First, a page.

Position paper   mica
Upcoming SlideShare
Loading in...5
×
 

Like this? Share it with your network

Share

Position paper mica

on

  • 349 views

 

Statistics

Views

Total Views
349
Views on SlideShare
349
Embed Views
0

Actions

Likes
0
Downloads
0
Comments
0

0 Embeds 0

No embeds

Accessibility

Categories

Upload Details

Uploaded via as Microsoft Word

Usage Rights

© All Rights Reserved

Report content

Flagged as inappropriate Flag as inappropriate
Flag as inappropriate

Select your reason for flagging this presentation as inappropriate.

Cancel
  • Full Name Full Name Comment goes here.
    Are you sure you want to
    Your message goes here
    Processing…
Post Comment
Edit your comment

Position paper mica Document Transcript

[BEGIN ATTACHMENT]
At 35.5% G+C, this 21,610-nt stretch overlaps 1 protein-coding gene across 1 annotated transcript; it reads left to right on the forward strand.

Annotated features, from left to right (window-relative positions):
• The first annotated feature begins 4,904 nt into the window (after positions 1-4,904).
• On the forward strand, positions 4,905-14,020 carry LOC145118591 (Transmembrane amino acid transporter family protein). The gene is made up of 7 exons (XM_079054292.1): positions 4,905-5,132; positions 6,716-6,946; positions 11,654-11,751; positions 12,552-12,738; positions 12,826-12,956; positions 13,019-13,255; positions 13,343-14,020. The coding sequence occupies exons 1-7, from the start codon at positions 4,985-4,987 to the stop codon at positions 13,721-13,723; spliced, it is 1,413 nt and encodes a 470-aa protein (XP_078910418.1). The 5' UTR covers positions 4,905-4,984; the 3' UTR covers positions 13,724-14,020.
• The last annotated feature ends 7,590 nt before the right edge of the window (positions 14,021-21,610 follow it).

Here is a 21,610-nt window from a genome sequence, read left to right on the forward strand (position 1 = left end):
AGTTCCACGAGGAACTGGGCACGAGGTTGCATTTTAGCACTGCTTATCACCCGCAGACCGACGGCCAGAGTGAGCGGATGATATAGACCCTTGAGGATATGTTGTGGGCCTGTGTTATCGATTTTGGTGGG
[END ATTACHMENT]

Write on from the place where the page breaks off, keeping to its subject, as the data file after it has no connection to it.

• 1. Remove in Order to ProtectHumanities 30Mica Pettibone<br />Modern Liberalism is a system that is built around the rights and freedoms of every individual and is built in such a way to try and compromise between different individuals rights as best it can. So when we are in a situation that requires that we suspend the rights and freedoms of individuals it becomes a very complex issue. To begin with, the consequences of removing rights and freedoms are steep, at what point are we giving up too much, when does the government have too much power? People have been able to abuse the ‘suspension’ of rights and freedoms in the past. Hitler rose to power legally, by asking for ultimate power and never giving it back he removed the rights and freedoms of Germany’s, and the Reich’s, people. When is it appropriate to suspend rights and freedoms? When our right to life and safety is threatened should we then be allowed to suspend the people’s rights to freedom and privacy? To what extent can we justify taking this ‘suspension’? What limits need to be placed on these powers? These are all questions that do not have simple yes or no answers, as they apply to every individual involved the multitude of opinions results in the inability for there to be a clear answer, the best thing to do is find the common ground and compromise. <br />Having our rights and freedoms stripped from us is never going to be an easy subject. When we do this we are giving up the founding principle our system is formed on. The ‘suspending’ of rights and freedoms is something that can be done without the consent of the individual. In the past we have seen the idea of ‘suspending rights’ abused. Hitler is the most notable and widely recognized example of this as his rise to power has been thoroughly documented and scrutinized by most countries. Hitler gained his power by legal means, he asked the people for the power to do anything, and they gave it to him. Unlike what some might think they did not do this without good reason. Hitler promised to give the power back, he said he needed it to restore Germany, to fix the problems that were rampant in the country that was suffering under a devastated economy. The risk is always there when we give up our ability to control our government. The amount of power we give them should never exceed our ability to say it is no longer necessary. In the case of Germany Hitler was able to commit one of the worst genocides in history and instigate a war that consumed the globe. These consequences of giving up all power to one individual are something to be seen as a warning. There needs to be a ‘safety’ a way of taking back the power given, without this we risk losing our freedom and our rights not just as humans, but as living beings. <br />With this some may argue that it is then better to never go against the base ideals of our system by removing rights and freedoms. This is not advisable; the circumstances that require such suspension are those when our rights and freedoms are being threatened. Our right to life and to safety should take far more precedence than our right to privacy. Simply because if our right to life or safety encroached upon it is not something that crosses the line of injustices that do not leave lasting harm. If you are dead, there is not much point in still having a right to not be detained without just cause, or to not have people tapping your phone lines. By this logic it is reasonable to say that when the peoples safety is threatened other less consequential rights should be suspended in order to preserve the basic right to life. This brings up the idea of ‘Common’ or ‘Greater good’. The good of the whole is more important than the good of the one. This is generally accepted, because it’s true the majority needs to be put before the individual if we intend to coexist, or even if we intend to survive as a species. This is the justification behind the suspension of rights. An example of when such a suspension has been necessary is in the October Crisis in Quebec. The FLQ, a radical group more appropriately titled terrorists kidnapped two high-ranking ministers and killed one. The War measures Act was enacted in order to try and preserve the remaining officials right to life. The measures did not result in the successful capture of the individuals directly involved in the kidnapping, rather we settled with the kidnappers and gave them free passage to Cuba for the safe release of the remaining minister. Some might argue that this is why we should not be allowed to suspend rights, because they failed in this scenario, they failed and the people responsible were not punished. Is the life of someone not worth letting some ‘bad guys’ go? It is, on the assumption that these same criminals will not be able to cause any more damage in future if left alone. We must always be weighing the results and effects of our actions in order to try and make decisions that have the most benefit. In this case 497 were arrested and detained only 62 of which were charged, there was much criticism of this, as it meant hundreds of people had been subjected to a removal of their rights, however; the hundreds that were not charged were released when the war measures act was removed and no permanent harm done. As to the War Measures Act being ineffective and even unjust in its use during the October Crisis, it is better to have something and not need it than to need it and not have it. If being able to arrest without cause could help catch the criminals and save a life, why not use it. Why not use the resources available to us? There is no reason not to, so long as we do not cause more damage than good in our use of such terms. <br />It is necessary under certain conditions to suspend rights the question is to what extent we take this power. We have already seen modifications to the scope of power available in a situation that might call for the suspension of rights. The War Measures act was remodeled into the Emergencies Act which places restrictions on the government’s ability to enact and use the power available. It required that the declaration of an emergency be approved by parliament and that any temporary laws made had to be in accordance with the Charter of Rights and Freedoms. Later the emergencies Act was replaced with the Canadian Anti-Terrorism Act after the ramifications of the attack on the world trade center made the idea of Terrorism and the question of how to deal with it come to the forefront. This legislation was more invasive than the Emergencies Act but most of it was limited to 2007 where it was not renewed. These are all examples of us putting reasonable restrictions on the amount of power our government can have and how they can use it in order to preserve our rights and freedoms and keep the suspension temporary. This is to ensure two things; when the measures are no longer needed they must be removed and when the measures are doing more harm than good they must be removed. This is the basis for our limitations, in order to prevent the abusive of power and in order to protect our rights and freedoms. <br />The idea of restricting or suspending rights and freedoms is a controversial, but necessary action when the safety of our people or our nation is threatened. The risks that come with having too much power given to a small group or one individual by allowing the suspension of rights can be combated by placing restrictions on legislation that prevent the abuse of power. Suspension of rights becomes necessary when our more influential rights are placed under threat in order to protect our basic rights to life and safety as well as too protect the structures keeping our society stabilized. So long as we continue to keep limits on the amount of power given to the government when they suspend our rights we can be assured of their return. Although our rights and freedoms are important their suspension is at times necessary and at these times we need to have the legislation in place to respond to the best of our ability while being assured that power cannot be abused. <br />